We started exploring the outstanding riding opportunities in the Mancos, Colorado area. Read about the move to Colorado here.
On the return leg of a six-mile trek, we were cutting through some wet spots near a tiny creek. I deviated ever so slightly from a cattle path. Shea immediately sunk up to her belly. She struggled mightily. I jumped off and got out of her way.
The big, half-Belgian girl was seriously stuck and she fell to her side, shaking all over and closing her eyes
As I learned in Technical Large Animal Emergency Rescue, a large animal’s legs slip into mud easily, like a knife going into peanut butter. But pulling them out is another effort altogether.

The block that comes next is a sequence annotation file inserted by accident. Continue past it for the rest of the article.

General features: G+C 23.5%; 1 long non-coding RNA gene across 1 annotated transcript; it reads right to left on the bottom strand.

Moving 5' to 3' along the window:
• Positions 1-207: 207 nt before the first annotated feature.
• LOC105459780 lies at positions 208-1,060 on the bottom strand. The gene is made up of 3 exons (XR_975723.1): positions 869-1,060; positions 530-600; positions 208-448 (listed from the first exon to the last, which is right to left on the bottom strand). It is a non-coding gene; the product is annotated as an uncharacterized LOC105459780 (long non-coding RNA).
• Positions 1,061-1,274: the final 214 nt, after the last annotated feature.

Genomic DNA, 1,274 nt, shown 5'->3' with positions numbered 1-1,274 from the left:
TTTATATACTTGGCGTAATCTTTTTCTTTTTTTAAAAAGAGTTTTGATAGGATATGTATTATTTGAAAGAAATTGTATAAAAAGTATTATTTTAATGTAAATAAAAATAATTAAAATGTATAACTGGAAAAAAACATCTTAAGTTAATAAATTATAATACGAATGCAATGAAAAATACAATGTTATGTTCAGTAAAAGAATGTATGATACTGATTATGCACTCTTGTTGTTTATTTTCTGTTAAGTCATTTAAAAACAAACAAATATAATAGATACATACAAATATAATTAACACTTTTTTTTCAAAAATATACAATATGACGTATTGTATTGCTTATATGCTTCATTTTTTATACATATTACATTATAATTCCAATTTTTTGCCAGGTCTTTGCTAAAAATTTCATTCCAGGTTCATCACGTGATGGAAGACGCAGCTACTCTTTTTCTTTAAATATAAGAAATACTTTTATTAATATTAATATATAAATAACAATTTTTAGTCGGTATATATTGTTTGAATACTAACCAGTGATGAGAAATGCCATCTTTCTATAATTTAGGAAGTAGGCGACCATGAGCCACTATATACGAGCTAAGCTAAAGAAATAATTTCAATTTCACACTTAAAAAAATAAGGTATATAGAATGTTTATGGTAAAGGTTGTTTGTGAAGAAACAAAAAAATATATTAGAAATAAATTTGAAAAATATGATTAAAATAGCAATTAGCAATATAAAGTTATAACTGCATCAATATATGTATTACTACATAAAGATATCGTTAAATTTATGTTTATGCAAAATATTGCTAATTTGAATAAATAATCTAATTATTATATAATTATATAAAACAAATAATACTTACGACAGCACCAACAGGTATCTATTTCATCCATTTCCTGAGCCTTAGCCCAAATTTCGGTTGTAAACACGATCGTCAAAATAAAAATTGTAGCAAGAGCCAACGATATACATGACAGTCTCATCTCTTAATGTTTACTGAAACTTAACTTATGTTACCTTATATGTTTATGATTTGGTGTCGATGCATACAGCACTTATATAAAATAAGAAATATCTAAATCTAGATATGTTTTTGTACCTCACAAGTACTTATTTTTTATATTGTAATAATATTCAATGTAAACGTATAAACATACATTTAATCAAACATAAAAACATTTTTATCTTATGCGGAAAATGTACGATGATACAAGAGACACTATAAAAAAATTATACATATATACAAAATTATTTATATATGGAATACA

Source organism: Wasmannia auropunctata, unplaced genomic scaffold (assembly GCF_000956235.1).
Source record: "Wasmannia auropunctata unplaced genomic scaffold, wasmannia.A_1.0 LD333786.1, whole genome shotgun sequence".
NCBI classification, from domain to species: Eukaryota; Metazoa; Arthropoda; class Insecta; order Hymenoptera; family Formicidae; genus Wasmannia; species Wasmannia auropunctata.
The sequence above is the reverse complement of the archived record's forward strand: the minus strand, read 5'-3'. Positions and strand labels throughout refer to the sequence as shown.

I knew that adding water or air (open, unmuddied space) were the only ways I could help Shea get out of this treachery.
Steve got off and came to help. He stayed at her head while I frantically tried to free up her legs, digging and pitching mud with my hands. I thought for sure (by how her legs looked and by how she was acting), that she had somehow snapped a bone in her struggles. While I worked, she was calm, shaking, but still.
With as much mud cleared as possible, I asked her to try once more. She gave a big heave-ho (cold-cocking Steve in the process) and raised herself out. We walked for a few strides. She was amazingly, thankfully, completely fine.
In the meanwhile, the ground-tied Comet had taken off, trotting all the way home (Apparently, she had learned pretty darn quickly where ‘home’ was.)
Otherwise, the ride was beautiful! And, heck, we learned to steer clear of wet, grassy spots.